Twitter has a security problem — and businesses are paying the price for it.
The official Twitter account of Indian airline IndiGo has been hit with a breach. The verified account, which previously had over 100,000 followers and several hundred thousands of tweets, now appears to be in possession of a user who goes by the handle @activevibezzz1.
Earlier Tuesday morning, IndiGo’s Twitter handle was changed to “activevibezzz1”. Twitter allows users — including businesses — to change their username. As part of the transition, all existing followers of IndiGo airline are now unwittingly also following the compromised account. The compromised account posted a few mysterious tweets Tuesday.
Twitter has removed the verification mark from the account, as it does for a brief time when a verified user’s handle is changed. In such cases, as part of its policy, Twitter requires the user to provide their documents again to ensure that the account is still in the right hands.
Much to IndiGo’s horror, its original Twitter handle — @IndiGo6e — which became available after the unfortunate christening this morning, has been claimed by another person.
It’s a complex situation for both Twitter and IndiGo and it will be interesting to see how they manage to get things sorted. Mashable India has reached out to both the companies for comment.
On Tuesday, IndiGo took to Facebook to confirm that its Twitter account has been compromised, urging its puzzled customers to use Mark Zuckerberg’s platform instead of Jack Dorsey’s for sharing grievances.
According to media reports, this is the second time IndiGo’s Twitter account has been compromised in the past one week. On Jan. 26., too the airline company had confirmed that its Twitter account has been hacked, hours after reportedly posting some offensive tweets.
IndiGo’s twitter account hacked for the second time in six days. Airline claims its account was accessed on Jan 26 from Texas, US.
— Somesh Jha (@someshjha7) January 31, 2017
The new breach is just one of the dozens of incidents of high-profile Twitter accounts being compromised in the past few weeks. Over the weekend, hacker group OurMine hacked several of WWE’s accounts.
Though Twitter offers two-step authentication for users, it appears to be struggling with coming up with a solution for business users.
This begs the question: why are so many accounts keep getting hacked on Twitter? The decade-old microblogging platform, which has been increasingly positioning itself as a news platform, appears to be severely struggling with providing a subset of its users with a full-proof security defense.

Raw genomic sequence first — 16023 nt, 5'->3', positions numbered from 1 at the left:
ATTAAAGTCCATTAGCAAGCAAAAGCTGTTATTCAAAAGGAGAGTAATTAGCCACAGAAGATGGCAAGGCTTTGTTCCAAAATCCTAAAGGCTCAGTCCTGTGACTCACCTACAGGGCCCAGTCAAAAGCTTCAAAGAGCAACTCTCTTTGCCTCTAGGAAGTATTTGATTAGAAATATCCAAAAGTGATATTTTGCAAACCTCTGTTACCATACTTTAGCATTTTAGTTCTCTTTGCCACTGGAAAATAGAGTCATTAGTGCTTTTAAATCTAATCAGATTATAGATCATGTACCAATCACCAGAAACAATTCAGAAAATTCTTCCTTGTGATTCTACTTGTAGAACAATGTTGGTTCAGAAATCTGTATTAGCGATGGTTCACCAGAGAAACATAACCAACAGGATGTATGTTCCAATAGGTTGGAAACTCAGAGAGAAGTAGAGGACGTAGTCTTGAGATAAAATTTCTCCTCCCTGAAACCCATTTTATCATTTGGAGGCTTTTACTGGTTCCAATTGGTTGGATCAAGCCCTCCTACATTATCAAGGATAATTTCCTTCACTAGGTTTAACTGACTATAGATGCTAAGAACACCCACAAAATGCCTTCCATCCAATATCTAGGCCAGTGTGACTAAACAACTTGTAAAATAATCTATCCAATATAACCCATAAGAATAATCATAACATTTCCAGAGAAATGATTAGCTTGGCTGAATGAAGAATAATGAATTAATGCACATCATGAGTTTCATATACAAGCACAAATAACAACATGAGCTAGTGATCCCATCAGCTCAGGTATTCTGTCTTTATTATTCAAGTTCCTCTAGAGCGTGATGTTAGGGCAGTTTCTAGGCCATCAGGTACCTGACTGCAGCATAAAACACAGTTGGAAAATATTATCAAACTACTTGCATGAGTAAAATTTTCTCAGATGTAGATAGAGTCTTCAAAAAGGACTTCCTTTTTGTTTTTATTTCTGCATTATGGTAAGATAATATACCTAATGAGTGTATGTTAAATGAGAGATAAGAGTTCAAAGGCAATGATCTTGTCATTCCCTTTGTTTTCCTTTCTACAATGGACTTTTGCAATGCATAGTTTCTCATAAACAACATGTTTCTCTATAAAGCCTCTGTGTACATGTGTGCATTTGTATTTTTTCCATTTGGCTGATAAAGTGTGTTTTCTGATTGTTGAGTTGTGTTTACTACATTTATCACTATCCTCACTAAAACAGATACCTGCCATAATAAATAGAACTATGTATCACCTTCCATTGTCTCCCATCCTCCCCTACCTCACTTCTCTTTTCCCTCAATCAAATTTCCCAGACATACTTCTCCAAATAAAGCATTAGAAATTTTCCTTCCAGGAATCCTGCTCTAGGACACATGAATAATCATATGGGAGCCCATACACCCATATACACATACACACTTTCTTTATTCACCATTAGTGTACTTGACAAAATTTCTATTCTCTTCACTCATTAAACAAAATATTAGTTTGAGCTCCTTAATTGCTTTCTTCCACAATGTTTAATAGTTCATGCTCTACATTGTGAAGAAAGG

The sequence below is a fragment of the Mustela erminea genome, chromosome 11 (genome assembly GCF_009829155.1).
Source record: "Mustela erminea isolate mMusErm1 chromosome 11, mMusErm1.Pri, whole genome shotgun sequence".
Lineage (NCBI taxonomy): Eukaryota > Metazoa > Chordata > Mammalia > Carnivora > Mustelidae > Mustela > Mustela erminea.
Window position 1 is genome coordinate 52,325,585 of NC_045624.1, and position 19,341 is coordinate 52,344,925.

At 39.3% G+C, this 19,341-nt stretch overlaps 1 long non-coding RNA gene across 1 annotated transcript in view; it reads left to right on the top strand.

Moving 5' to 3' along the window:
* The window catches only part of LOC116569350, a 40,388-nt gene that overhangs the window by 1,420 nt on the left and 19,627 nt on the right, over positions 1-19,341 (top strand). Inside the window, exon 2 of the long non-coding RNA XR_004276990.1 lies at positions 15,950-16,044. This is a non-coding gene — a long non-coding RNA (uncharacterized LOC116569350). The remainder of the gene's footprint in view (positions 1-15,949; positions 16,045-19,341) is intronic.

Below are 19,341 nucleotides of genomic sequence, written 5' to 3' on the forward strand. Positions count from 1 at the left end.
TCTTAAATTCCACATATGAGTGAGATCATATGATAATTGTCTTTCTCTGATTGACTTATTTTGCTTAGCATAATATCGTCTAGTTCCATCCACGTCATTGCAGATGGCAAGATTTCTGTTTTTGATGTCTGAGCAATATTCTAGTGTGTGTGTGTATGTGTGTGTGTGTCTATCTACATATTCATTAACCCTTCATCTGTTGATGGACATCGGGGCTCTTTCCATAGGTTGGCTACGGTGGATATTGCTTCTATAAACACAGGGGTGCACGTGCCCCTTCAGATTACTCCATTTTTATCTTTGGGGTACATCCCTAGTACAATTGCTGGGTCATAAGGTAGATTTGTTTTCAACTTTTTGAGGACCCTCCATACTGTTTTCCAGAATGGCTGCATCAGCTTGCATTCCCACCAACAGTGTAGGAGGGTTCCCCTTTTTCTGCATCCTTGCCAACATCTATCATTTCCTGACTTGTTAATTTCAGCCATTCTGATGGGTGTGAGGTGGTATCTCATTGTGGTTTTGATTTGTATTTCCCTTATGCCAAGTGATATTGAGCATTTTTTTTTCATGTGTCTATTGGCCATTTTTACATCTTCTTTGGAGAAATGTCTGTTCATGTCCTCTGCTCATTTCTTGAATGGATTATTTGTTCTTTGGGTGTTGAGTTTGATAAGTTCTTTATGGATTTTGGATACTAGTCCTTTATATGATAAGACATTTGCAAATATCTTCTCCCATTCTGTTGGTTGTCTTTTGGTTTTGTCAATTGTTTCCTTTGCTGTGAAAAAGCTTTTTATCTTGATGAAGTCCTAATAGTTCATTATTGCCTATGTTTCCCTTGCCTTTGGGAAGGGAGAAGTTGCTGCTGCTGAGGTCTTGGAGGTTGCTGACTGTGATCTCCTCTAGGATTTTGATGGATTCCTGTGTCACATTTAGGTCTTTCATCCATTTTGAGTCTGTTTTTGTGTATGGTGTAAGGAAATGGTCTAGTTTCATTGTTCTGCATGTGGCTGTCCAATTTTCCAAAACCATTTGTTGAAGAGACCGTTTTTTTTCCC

Though Twitter offers two-step authentication for users, it is seemingly struggling with coming up with a solution for business users. Several businesses — including very likely IndiGo as well — have more than one person handling the social account. In such cases, it is not as convenient for them to use two-step authentication. But that might not be the only issue.
A hacker group, which identified itself as Legion, late last year stirred panic among high-profile Indians after hacking the Twitter accounts belonging to Rahul Gandhi, the heir of the Indian National Congress Party, Congress Party, Indian typhoon Vijay Mallya, and journalists Barkha Dutt and Ravish Kumar. Speaking to Mashable India, the group claimed that it has a bypass for Twitter’s two-factor authentication as well.
Speaking to Mashable India over the past two days, OurMine confirmed that it had hit accounts affiliated with WWE, as well as several of news outlet CNN’s Facebook accounts by targeting the social media manager account, which it claimed was linked to all the other social accounts.
Putting all the blame on Twitter will not be fair, however. Leaked screenshots last week revealed that even Donald Trump’s official @POTUS Twitter handle was using a basic Gmail account without two-step authentication.
WauchulaGhost, a hacker with a history of hijacking ISIS-linked Twitter accounts, last week warned of potential security vulnerabilities of notable Trump-tied handles as well, including those of the President, First Lady and VP.
Regardless, Twitter already has enough things to worry about, and perhaps it could do without losing big names because of hack concerns.